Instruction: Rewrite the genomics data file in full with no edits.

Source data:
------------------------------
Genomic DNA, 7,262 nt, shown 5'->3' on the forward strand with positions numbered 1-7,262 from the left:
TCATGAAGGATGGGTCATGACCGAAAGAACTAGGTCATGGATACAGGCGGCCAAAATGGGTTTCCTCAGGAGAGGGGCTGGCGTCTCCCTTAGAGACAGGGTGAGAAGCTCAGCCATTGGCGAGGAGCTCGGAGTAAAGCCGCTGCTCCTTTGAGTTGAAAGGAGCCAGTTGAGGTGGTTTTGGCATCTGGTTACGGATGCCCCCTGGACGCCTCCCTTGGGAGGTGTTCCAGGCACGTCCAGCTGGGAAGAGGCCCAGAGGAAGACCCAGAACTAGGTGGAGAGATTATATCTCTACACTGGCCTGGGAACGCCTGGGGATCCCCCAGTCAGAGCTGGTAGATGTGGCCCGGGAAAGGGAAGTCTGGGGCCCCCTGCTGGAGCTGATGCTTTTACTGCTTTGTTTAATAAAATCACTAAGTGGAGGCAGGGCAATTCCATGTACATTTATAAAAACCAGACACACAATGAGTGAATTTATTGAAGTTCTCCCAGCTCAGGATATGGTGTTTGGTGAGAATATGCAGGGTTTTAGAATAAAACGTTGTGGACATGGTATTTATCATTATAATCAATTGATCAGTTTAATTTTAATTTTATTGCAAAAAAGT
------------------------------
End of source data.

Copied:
Genomic DNA, 7,262 nt, shown 5'->3' on the forward strand with positions numbered 1-7,262 from the left:
TCATGAAGGATGGGTCATGACCGAAAGAACTAGGTCATGGATACAGGCGGCCAAAATGGGTTTCCTCAGGAGAGGGGCTGGCGTCTCCCTTAGAGACAGGGTGAGAAGCTCAGCCATTGGCGAGGAGCTCGGAGTAAAGCCGCTGCTCCTTTGAGTTGAAAGGAGCCAGTTGAGGTGGTTTTGGCATCTGGTTACGGATGCCCCCTGGACGCCTCCCTTGGGAGGTGTTCCAGGCACGTCCAGCTGGGAAGAGGCCCAGAGGAAGACCCAGAACTAGGTGGAGAGATTATATCTCTACACTGGCCTGGGAACGCCTGGGGATCCCCCAGTCAGAGCTGGTAGATGTGGCCCGGGAAAGGGAAGTCTGGGGCCCCCTGCTGGAGCTGATGCTTTTACTGCTTTGTTTAATAAAATCACTAAGTGGAGGCAGGGCAATTCCATGTACATTTATAAAAACCAGACACACAATGAGTGAATTTATTGAAGTTCTCCCAGCTCAGGATATGGTGTTTGGTGAGAATATGCAGGGTTTTAGAATAAAACGTTGTGGACATGGTATTTATCATTATAATCAATTGATCAGTTTAATTTTAATTTTATTGCAAAAAAGT